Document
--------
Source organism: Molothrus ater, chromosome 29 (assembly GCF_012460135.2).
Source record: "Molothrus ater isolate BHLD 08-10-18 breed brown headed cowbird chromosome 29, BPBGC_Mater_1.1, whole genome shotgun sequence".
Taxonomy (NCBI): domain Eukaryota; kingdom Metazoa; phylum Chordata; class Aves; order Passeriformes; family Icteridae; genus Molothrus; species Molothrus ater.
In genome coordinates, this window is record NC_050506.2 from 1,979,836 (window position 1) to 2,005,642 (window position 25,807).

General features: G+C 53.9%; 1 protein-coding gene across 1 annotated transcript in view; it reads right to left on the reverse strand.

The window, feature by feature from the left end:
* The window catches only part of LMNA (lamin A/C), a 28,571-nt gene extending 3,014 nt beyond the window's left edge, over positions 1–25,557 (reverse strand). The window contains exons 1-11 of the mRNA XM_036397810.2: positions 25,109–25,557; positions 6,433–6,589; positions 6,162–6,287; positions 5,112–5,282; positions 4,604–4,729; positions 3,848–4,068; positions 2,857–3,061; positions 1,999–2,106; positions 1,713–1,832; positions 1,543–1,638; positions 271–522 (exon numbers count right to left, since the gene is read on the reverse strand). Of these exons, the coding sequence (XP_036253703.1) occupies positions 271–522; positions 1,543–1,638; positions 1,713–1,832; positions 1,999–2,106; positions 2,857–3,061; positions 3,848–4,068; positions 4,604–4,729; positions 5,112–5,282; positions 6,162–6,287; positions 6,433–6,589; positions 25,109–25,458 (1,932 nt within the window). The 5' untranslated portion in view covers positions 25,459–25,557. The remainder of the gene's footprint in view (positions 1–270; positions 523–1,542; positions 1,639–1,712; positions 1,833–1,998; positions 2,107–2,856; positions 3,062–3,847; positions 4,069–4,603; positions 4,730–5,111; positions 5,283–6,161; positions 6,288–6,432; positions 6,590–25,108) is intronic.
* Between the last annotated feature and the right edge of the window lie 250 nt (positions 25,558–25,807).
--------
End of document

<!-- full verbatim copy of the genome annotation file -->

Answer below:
Source organism: Molothrus ater, chromosome 29 (assembly GCF_012460135.2).
Source record: "Molothrus ater isolate BHLD 08-10-18 breed brown headed cowbird chromosome 29, BPBGC_Mater_1.1, whole genome shotgun sequence".
Taxonomy (NCBI): domain Eukaryota; kingdom Metazoa; phylum Chordata; class Aves; order Passeriformes; family Icteridae; genus Molothrus; species Molothrus ater.
In genome coordinates, this window is record NC_050506.2 from 1,979,836 (window position 1) to 2,005,642 (window position 25,807).

General features: G+C 53.9%; 1 protein-coding gene across 1 annotated transcript in view; it reads right to left on the reverse strand.

The window, feature by feature from the left end:
* The window catches only part of LMNA (lamin A/C), a 28,571-nt gene extending 3,014 nt beyond the window's left edge, over positions 1–25,557 (reverse strand). The window contains exons 1-11 of the mRNA XM_036397810.2: positions 25,109–25,557; positions 6,433–6,589; positions 6,162–6,287; positions 5,112–5,282; positions 4,604–4,729; positions 3,848–4,068; positions 2,857–3,061; positions 1,999–2,106; positions 1,713–1,832; positions 1,543–1,638; positions 271–522 (exon numbers count right to left, since the gene is read on the reverse strand). Of these exons, the coding sequence (XP_036253703.1) occupies positions 271–522; positions 1,543–1,638; positions 1,713–1,832; positions 1,999–2,106; positions 2,857–3,061; positions 3,848–4,068; positions 4,604–4,729; positions 5,112–5,282; positions 6,162–6,287; positions 6,433–6,589; positions 25,109–25,458 (1,932 nt within the window). The 5' untranslated portion in view covers positions 25,459–25,557. The remainder of the gene's footprint in view (positions 1–270; positions 523–1,542; positions 1,639–1,712; positions 1,833–1,998; positions 2,107–2,856; positions 3,062–3,847; positions 4,069–4,603; positions 4,730–5,111; positions 5,283–6,161; positions 6,288–6,432; positions 6,590–25,108) is intronic.
* Between the last annotated feature and the right edge of the window lie 250 nt (positions 25,558–25,807).